Thursday, February 19, 2009

Day 10. Ugh.

So, it's a good thing I'm keeping track of my progress with Peanut Butter, because yesterday I felt as though I had taught him nothing. In public. I took my three young ones to the doctor's office for Raindrop's 6 month appointment. It's always a long wait in the waiting room, but there's a play area, and no matter how long we sit waiting, when they call Raindrop's name Christopher Robin always complains that he didn't get a chance to play with the toys very long. Anyway, the two boys played well together for a while, but shortly after someone I knew showed up in the waiting room, they started to fight. And Peanut Butter's immediate response to frustration was not to ask Christopher Robin nicely to change his ways, as I've been teaching him, but to shriek his grating yell. And when I removed him from the toy that caused the conflict, the noise escalated to loud wailing. This wasn't just one incident, but three or four or five. These public displays of bad behavior are so intense for me, because I don't feel free to deal with him the way I would at home, and his bad behavior humiliates me, quite honestly. I know the ideal is to keep what's best for him in mind as I deal with his behavior, no matter where we are, but it affects me much differently when I feel like people are watching me and judging my parenting. The stress and frustration are almost paralyzing. I dealt with both boys in a (outwardly) calm manner the whole time we were in the office, but when we got out to the van I told them both (Christopher Robin was misbehaving by the time we left, too) how disappointed I was by the way they acted, and I stewed the whole way home and as I got them lunch and put them down for naps. One child training book I have explains that if you train your children to be obedient at home, you won't have to worry about dealing with them in public. So when episodes like this happen, I feel like I haven't done my job at home well enough.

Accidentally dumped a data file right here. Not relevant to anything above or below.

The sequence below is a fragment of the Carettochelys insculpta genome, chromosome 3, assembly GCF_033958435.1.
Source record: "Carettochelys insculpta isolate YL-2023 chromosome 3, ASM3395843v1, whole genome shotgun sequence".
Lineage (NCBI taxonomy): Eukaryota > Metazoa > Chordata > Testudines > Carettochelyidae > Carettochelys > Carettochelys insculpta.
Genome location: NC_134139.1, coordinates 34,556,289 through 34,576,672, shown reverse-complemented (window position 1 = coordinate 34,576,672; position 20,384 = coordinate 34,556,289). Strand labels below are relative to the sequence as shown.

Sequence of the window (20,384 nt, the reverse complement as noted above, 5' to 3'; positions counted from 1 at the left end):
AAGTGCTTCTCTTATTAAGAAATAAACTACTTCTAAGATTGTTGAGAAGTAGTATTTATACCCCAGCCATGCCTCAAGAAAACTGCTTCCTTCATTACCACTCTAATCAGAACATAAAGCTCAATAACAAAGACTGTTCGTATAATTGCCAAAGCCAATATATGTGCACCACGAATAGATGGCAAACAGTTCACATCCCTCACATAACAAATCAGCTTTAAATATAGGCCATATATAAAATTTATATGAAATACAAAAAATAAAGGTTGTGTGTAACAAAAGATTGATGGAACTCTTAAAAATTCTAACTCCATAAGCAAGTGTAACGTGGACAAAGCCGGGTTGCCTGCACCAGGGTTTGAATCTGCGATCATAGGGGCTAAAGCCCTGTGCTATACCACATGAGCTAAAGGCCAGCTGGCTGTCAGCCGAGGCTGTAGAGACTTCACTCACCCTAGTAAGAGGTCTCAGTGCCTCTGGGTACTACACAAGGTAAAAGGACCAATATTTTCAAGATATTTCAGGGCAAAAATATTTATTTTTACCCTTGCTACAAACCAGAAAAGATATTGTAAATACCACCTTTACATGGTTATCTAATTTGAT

I think the experience brought home to me how important it is that I not allow Peanut Butter ever to respond with shrieks no matter how frustrated he is. If I hear him shrieking, I no longer allow him to explain what the problem is to me; I discipline him for the shrieking and then deal with the problem. Even if he has a legitimate complaint against Christopher Robin, his response cannot be to shriek about it.

If there's anything good about yesterday's experience, I guess it's the renewed sense of urgency I get to train my boy to behave like a civilized human at all times. God help me.

1 comment:

Anonymous said...

Don't worry. Even though I'm not a parent, I've heard plenty of moms say that they came to the point of realization that sometimes a child will act up in public just because they are a child and there is NOTHING you can do about it. Of course keep up the good work! But until they grow up some more... the outbursts will occur. Hopefully I don't discourage you, but I just want you to find consolation in knowing that every parent struggles/ed with this too. Love you!